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Mrs. General Payne

Mrs. Louis Payne, Honorary Army General

During times of war, civilians come to the aid of active Military forces. While conducting research on another subject, CECOM historians found a rather interesting news article about Mrs. Louis Payne. For her work with Fort Monmouth Soldiers during World War II, Mrs. Payne was awarded the title “General” by the Fort Commander General Van Duesen. Very little information is available Mrs. Payne other than that she was a former movie star using the name “Laura Lee”, and according to the New York Times (NYT) Article we found, she wed Mr. Louis Payne, a stock broker in New York in 1933.

The NYT, dated 15 December 1941 began, “There is a woman “general” in the United States Army.” She was stationed at Fort Monmouth N.J. headquarters for the Signal Corps wore a brigadier general’s stars and was accorded the salutes due an officer of that rank by the 1,200 men under her command. Mrs. Payne, the mother of three, was as the Times describes, a former actress that six months earlier had been called upon by the base Commander to help with morale work. At the time Mrs. Payne was helping stage private theatricals in an exclusive shore resort club and that she agreed to help General Van Duesen with ‘a show for two’.

From the Dec 15, 1941 New York Times

From the Dec 15, 1941 New York Times

Instead, she remained organizing a regular Monday show that guaranteed audience(s) of 10,000. As well, the shows enlisted the help of stars known by Mrs. Payne.

“The Signal Corps became my baby,” Mrs. Payne said, “I got started on the job of entertaining the boys and found I couldn’t stop. And all of my friends in the theatrical world were so generous that the job really wasn’t a hard one.”

She received the title of “general” in September 1941, as recognition for her work. By December, she had also extended her responsibilities to everything from greeting newcomers to finding andirons for the recreation room.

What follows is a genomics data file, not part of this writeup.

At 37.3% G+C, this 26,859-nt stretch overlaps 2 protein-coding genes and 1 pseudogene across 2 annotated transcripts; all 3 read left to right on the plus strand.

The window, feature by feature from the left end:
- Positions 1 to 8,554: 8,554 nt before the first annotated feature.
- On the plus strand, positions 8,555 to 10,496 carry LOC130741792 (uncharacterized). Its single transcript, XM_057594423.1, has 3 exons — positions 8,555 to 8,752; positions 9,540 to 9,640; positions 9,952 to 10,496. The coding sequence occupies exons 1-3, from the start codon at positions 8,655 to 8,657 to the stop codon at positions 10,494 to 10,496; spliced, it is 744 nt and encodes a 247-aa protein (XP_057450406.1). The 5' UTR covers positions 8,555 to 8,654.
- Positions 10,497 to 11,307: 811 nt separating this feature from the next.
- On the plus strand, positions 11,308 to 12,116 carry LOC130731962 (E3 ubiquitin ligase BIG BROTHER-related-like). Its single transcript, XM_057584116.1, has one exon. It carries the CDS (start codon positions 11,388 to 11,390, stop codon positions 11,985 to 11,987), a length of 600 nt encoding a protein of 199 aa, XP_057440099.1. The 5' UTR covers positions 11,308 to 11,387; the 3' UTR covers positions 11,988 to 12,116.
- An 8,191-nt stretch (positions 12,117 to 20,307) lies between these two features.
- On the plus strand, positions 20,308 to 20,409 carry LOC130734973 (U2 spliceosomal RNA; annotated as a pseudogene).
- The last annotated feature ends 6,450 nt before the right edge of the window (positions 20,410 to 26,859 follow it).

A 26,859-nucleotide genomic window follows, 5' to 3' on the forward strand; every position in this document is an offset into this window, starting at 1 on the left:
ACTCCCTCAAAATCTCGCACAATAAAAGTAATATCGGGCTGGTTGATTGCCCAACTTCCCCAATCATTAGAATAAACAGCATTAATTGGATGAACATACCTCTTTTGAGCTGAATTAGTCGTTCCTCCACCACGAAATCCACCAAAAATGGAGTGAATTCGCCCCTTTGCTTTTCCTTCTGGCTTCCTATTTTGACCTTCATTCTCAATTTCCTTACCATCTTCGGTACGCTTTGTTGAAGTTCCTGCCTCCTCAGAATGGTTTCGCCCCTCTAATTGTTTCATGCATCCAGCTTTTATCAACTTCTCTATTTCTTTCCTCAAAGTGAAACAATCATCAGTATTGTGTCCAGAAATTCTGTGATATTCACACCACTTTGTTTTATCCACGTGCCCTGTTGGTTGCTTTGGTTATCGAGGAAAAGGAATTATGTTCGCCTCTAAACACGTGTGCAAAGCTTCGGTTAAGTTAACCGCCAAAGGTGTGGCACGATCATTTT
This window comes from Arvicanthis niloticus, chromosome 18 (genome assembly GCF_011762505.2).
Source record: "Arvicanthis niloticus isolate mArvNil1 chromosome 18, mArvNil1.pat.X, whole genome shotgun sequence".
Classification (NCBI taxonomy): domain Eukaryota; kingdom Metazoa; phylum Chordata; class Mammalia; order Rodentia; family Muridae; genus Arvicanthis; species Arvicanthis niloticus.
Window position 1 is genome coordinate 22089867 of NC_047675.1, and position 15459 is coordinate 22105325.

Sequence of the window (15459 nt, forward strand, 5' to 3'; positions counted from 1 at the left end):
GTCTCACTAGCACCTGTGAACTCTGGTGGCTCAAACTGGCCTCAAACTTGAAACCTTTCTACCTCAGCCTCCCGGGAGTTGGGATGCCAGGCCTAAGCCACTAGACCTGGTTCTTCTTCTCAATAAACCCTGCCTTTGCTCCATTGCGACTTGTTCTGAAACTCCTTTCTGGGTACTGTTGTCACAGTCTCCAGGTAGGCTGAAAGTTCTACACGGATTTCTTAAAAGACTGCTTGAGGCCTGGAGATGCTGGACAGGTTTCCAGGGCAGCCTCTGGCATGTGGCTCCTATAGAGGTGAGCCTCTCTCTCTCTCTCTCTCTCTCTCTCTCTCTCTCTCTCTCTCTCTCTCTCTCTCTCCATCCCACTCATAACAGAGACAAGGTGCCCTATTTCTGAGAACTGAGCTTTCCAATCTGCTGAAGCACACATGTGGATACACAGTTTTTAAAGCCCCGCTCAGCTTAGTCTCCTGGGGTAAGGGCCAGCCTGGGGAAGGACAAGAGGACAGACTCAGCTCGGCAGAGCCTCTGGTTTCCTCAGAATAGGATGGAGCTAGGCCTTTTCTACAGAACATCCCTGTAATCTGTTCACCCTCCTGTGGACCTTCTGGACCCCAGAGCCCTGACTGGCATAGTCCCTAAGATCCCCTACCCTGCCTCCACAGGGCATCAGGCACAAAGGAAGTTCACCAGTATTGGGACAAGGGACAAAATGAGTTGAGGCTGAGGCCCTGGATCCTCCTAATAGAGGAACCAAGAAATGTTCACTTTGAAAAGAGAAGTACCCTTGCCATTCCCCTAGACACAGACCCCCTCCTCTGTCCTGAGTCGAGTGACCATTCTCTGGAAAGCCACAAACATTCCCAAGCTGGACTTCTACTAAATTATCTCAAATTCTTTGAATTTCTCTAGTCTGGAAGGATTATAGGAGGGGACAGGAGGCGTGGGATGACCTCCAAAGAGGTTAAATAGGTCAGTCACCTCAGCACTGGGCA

Mrs. Payne’s explanation of her job was that she provided the fort with recreation facilities that the Army doesn’t supply. According to the Times article, the money for the equipment came from private sources, and that the original supply, it was revealed, came from her husband, a fur broker, and since then has been augmented by many of Mr. Payne’s personal friends. The article goes on to say that according to Mr. Payne, she had never done any volunteer work of any sort. When the call came from Fort Monmouth last June, she said she never expected it would amount to a “generalship” and a full-time job.

A series of columns titled “My Day” by First Lady Mrs. Eleanor Roosevelt (January 1943) referencing recreation rooms and a hostess house at Fort Monmouth stated that Mrs. Payne was instrumental in raising money, not only to make these rooms more livable than the government could, but she has also helped the chaplains make their chapels really beautiful. Mrs. Roosevelt went on:

“Mrs. Payne must have spent many hours shopping and furnishing these various rooms, but I am sure every time she goes into them, the evident enjoyment of the men must bring her a great sense of satisfaction. It is quite evident that the officers on the post appreciate all that she has done.”

An open letter written by General Van Duesen commending Mrs. Payne for her work also appeared in the Fort newspaper “The Signal Corps Message” on 6 July 1942.

Note: This entry composed by Floyd, and edited/posted by Chrissie.

Posted in Women in Communications.

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